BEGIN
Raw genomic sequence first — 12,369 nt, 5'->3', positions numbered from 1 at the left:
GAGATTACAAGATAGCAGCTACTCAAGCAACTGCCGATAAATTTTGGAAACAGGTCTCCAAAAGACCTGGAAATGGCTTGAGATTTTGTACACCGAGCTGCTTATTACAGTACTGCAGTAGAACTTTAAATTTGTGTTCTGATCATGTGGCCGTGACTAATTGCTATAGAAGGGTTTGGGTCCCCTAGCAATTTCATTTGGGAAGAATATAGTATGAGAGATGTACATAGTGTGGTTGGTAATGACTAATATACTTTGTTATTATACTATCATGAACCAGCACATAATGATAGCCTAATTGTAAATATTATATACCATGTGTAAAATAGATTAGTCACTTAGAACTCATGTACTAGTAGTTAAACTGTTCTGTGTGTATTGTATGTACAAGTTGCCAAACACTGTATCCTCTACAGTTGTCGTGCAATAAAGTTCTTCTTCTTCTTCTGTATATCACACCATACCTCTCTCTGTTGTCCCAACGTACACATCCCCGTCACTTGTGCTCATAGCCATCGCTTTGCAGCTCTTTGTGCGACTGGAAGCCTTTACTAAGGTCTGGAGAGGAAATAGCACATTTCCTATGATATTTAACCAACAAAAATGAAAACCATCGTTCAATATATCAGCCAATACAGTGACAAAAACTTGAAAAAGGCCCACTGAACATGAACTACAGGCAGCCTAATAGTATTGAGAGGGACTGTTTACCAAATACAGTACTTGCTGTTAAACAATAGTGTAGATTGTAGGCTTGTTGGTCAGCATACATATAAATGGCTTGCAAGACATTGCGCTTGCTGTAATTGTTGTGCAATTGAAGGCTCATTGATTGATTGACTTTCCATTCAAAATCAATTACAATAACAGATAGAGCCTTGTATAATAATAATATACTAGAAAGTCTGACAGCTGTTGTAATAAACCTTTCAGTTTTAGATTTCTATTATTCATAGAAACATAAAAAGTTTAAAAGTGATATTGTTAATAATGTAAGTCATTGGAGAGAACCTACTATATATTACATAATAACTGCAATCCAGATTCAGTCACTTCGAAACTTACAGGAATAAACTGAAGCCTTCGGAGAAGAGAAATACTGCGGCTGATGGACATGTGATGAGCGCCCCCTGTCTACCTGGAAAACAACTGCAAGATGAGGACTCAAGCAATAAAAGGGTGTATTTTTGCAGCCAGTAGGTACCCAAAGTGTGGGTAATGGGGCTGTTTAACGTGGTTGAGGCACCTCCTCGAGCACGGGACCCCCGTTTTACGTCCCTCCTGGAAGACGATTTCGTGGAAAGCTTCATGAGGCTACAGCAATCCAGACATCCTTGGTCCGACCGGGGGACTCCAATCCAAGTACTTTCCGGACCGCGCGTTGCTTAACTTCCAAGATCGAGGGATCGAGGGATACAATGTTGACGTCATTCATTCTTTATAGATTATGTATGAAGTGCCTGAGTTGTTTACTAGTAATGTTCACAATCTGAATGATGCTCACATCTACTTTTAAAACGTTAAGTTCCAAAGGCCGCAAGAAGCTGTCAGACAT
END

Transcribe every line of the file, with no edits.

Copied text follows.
Raw genomic sequence first — 12,369 nt, 5'->3', positions numbered from 1 at the left:
GAGATTACAAGATAGCAGCTACTCAAGCAACTGCCGATAAATTTTGGAAACAGGTCTCCAAAAGACCTGGAAATGGCTTGAGATTTTGTACACCGAGCTGCTTATTACAGTACTGCAGTAGAACTTTAAATTTGTGTTCTGATCATGTGGCCGTGACTAATTGCTATAGAAGGGTTTGGGTCCCCTAGCAATTTCATTTGGGAAGAATATAGTATGAGAGATGTACATAGTGTGGTTGGTAATGACTAATATACTTTGTTATTATACTATCATGAACCAGCACATAATGATAGCCTAATTGTAAATATTATATACCATGTGTAAAATAGATTAGTCACTTAGAACTCATGTACTAGTAGTTAAACTGTTCTGTGTGTATTGTATGTACAAGTTGCCAAACACTGTATCCTCTACAGTTGTCGTGCAATAAAGTTCTTCTTCTTCTTCTGTATATCACACCATACCTCTCTCTGTTGTCCCAACGTACACATCCCCGTCACTTGTGCTCATAGCCATCGCTTTGCAGCTCTTTGTGCGACTGGAAGCCTTTACTAAGGTCTGGAGAGGAAATAGCACATTTCCTATGATATTTAACCAACAAAAATGAAAACCATCGTTCAATATATCAGCCAATACAGTGACAAAAACTTGAAAAAGGCCCACTGAACATGAACTACAGGCAGCCTAATAGTATTGAGAGGGACTGTTTACCAAATACAGTACTTGCTGTTAAACAATAGTGTAGATTGTAGGCTTGTTGGTCAGCATACATATAAATGGCTTGCAAGACATTGCGCTTGCTGTAATTGTTGTGCAATTGAAGGCTCATTGATTGATTGACTTTCCATTCAAAATCAATTACAATAACAGATAGAGCCTTGTATAATAATAATATACTAGAAAGTCTGACAGCTGTTGTAATAAACCTTTCAGTTTTAGATTTCTATTATTCATAGAAACATAAAAAGTTTAAAAGTGATATTGTTAATAATGTAAGTCATTGGAGAGAACCTACTATATATTACATAATAACTGCAATCCAGATTCAGTCACTTCGAAACTTACAGGAATAAACTGAAGCCTTCGGAGAAGAGAAATACTGCGGCTGATGGACATGTGATGAGCGCCCCCTGTCTACCTGGAAAACAACTGCAAGATGAGGACTCAAGCAATAAAAGGGTGTATTTTTGCAGCCAGTAGGTACCCAAAGTGTGGGTAATGGGGCTGTTTAACGTGGTTGAGGCACCTCCTCGAGCACGGGACCCCCGTTTTACGTCCCTCCTGGAAGACGATTTCGTGGAAAGCTTCATGAGGCTACAGCAATCCAGACATCCTTGGTCCGACCGGGGGACTCCAATCCAAGTACTTTCCGGACCGCGCGTTGCTTAACTTCCAAGATCGAGGGATCGAGGGATACAATGTTGACGTCATTCATTCTTTATAGATTATGTATGAAGTGCCTGAGTTGTTTACTAGTAATGTTCACAATCTGAATGATGCTCACATCTACTTTTAAAACGTTAAGTTCCAAAGGCCGCAAGAAGCTGTCAGACAT